Compare a book to DEXTER, and I’m instantly going to pay attention. Maybe I have a soft spot for vigilantes. Maybe I have a soft spot for dark characters with good intentions. Or maybe I just have a soft spot for complexity. Either way, I knew I had to take a look inside PSYCHO INSIDE ME. Psycho Inside Me by Bonnie R. Paulson Release date: November 30th 2013 Publisher: Captiva Publishing Purchase: Amazon Blurb: I killed my first victim at thirteen years old – my age, not his. He was going to rape me, him and a couple of his friends. And so, I killed him. And then… I killed again. And again. At seventeen, I’m killing four to six times a year – maybe more. Don’t stress out. I only go after the pedophiles and rapists. There are more out there than I could cover in a lifetime. Saying I did this on my own would be selfish. Enforcing justice holds a glory all its own. But now, my lifelong friend and backup, Deegan, has been arrested. I have to decide if I want to give myself up and take his place or leave him with all the damning evidence. I don’t want to stop killing. But if I let him take the fall, I can’t kill anymore. And I need to keep doing that. But the worst part of it all? I love him. Muse Kristen’s Thoughts I walked into PSYCHO INSIDE ME expecting a simple thriller. I closed the book with a lot of thoughts in my head, from what society views acceptable, to the difference between right and wrong. This book will be divisive – I can imagine mixed reactions on all sides from love to hate. But isn’t a good book supposed to spark emotions? One moment changes everything for thirteen year old Cassie, the preacher’s daughter, when she is attacked by a group of local thugs. Her first kill. Her first brush with real adrenaline. Her first fall into a dark but sweet relationship. This kill becomes a need, and a reason to continue her twisted relationship of sorts with Deegan. Cassie becomes more and more bold as the story unravels – and more crass. The way the story is told represents this – which may not to be every reader’s likening.  I didn’t agree with all of Cassie’s choices, especially not the way that danger became necessary for her. It’s hard enough to consistently make smart choices at seventeen, much less when there’s constant danger thrown in the mix. I will say I had to suspend belief a little at parts. While I somehow don’t blink at the thought of a teenage serial killer, some of the situations Cassie gets herself into seemed a little over the top. But I’m a small town girl, what do I know? Is this a young adult book? Oh, hell if I know.  I’ve been debating this since I was halfway through the book. The age of the protagonist fits young adult, as the book travels between the ages of thirteen and seventeen. However, I wasn’t entirely sure that the character growth fit the coming-of-age theme that accompanies young adult, despite Cassie’s dabbles in finding herself. I’m not one for book censorship due to age (mind you, I read Stephen King’s IT when I was in seventh grade), but I did find myself questioning if I’d recommend this book to the young. If you want to call this young adult, I’d call it a very mature young adult read. Excerpt I’d have to do some serious praying for all the lying...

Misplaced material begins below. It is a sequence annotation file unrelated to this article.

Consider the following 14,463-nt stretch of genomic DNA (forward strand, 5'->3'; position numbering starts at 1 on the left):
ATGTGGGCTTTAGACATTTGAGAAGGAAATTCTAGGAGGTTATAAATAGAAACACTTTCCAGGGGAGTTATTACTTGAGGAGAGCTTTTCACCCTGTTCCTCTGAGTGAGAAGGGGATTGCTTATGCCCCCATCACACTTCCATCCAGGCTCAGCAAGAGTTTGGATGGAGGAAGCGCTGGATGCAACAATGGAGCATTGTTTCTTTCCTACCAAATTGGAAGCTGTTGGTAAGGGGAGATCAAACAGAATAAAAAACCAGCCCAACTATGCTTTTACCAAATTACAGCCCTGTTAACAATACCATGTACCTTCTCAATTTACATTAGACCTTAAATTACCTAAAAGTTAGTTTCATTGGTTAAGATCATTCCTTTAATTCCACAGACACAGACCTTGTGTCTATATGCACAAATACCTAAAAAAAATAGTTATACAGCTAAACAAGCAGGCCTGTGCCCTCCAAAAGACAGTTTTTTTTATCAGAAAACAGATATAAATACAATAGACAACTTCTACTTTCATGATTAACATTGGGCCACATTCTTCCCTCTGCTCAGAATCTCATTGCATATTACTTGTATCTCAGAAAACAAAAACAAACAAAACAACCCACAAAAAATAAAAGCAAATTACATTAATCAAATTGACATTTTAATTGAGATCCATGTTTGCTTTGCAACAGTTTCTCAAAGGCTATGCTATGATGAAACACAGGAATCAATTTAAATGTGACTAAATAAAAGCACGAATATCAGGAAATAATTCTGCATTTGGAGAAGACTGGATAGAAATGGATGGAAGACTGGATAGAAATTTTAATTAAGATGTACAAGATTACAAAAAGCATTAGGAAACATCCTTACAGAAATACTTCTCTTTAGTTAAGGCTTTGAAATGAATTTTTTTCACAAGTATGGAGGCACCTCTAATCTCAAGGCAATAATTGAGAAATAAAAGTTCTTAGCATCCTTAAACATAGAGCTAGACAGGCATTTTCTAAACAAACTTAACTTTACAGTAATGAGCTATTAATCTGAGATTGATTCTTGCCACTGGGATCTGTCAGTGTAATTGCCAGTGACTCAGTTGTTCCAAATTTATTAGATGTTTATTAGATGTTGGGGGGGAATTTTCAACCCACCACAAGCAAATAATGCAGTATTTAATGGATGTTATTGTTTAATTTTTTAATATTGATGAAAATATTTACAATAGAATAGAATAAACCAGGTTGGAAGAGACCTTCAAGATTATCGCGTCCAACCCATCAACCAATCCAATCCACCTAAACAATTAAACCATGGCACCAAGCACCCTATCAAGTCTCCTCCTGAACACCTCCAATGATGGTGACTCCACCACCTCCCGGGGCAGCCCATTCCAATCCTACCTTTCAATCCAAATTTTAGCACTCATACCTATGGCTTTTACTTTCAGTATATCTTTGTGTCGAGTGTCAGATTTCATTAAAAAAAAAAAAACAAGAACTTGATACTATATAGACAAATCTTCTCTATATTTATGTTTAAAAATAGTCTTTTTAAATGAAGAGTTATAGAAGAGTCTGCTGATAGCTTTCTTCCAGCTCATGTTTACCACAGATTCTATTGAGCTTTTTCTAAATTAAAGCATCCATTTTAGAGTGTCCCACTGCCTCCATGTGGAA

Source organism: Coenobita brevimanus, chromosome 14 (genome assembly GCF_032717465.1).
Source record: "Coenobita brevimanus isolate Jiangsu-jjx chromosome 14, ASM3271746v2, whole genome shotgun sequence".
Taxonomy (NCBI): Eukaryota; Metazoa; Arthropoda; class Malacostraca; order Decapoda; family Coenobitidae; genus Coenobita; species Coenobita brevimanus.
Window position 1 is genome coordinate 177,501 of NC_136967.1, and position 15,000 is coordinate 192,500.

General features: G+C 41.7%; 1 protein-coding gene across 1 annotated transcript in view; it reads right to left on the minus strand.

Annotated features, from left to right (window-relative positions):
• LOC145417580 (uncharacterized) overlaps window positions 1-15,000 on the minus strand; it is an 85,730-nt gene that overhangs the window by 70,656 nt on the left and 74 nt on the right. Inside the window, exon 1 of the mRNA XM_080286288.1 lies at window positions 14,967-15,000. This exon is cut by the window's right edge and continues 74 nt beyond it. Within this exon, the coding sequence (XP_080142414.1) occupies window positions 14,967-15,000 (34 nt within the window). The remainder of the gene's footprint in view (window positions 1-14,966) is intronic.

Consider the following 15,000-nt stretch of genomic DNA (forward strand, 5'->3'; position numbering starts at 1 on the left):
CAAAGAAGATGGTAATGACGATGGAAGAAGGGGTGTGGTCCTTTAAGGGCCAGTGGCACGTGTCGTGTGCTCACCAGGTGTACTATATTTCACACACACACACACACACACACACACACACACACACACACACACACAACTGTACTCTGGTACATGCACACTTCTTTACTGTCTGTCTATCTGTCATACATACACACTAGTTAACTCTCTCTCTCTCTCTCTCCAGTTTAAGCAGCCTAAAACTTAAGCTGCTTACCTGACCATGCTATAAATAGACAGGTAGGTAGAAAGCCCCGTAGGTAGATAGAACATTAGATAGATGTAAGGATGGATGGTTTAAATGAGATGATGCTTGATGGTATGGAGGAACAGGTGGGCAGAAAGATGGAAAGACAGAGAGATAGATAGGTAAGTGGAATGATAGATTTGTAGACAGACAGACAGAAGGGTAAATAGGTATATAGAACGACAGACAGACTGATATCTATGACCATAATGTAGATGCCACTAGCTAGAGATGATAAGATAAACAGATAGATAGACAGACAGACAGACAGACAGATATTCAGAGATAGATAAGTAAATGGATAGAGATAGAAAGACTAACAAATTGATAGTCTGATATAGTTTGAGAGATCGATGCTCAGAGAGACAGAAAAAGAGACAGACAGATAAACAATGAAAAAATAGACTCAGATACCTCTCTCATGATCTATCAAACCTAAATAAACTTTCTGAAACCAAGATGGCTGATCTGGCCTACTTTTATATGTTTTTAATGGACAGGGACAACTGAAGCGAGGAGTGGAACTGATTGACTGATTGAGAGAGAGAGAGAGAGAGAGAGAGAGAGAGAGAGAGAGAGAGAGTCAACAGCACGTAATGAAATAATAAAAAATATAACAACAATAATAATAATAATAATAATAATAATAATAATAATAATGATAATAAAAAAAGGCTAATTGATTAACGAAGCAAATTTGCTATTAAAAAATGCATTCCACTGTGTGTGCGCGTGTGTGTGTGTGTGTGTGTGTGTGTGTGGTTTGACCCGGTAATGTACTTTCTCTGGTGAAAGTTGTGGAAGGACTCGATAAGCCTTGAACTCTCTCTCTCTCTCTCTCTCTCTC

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The Muses Read: Pentecost by JF Penn

Posted by on Jan 10, 2014 in Reading, Thriller | 0 comments

The Muses Read: Pentecost by JF Penn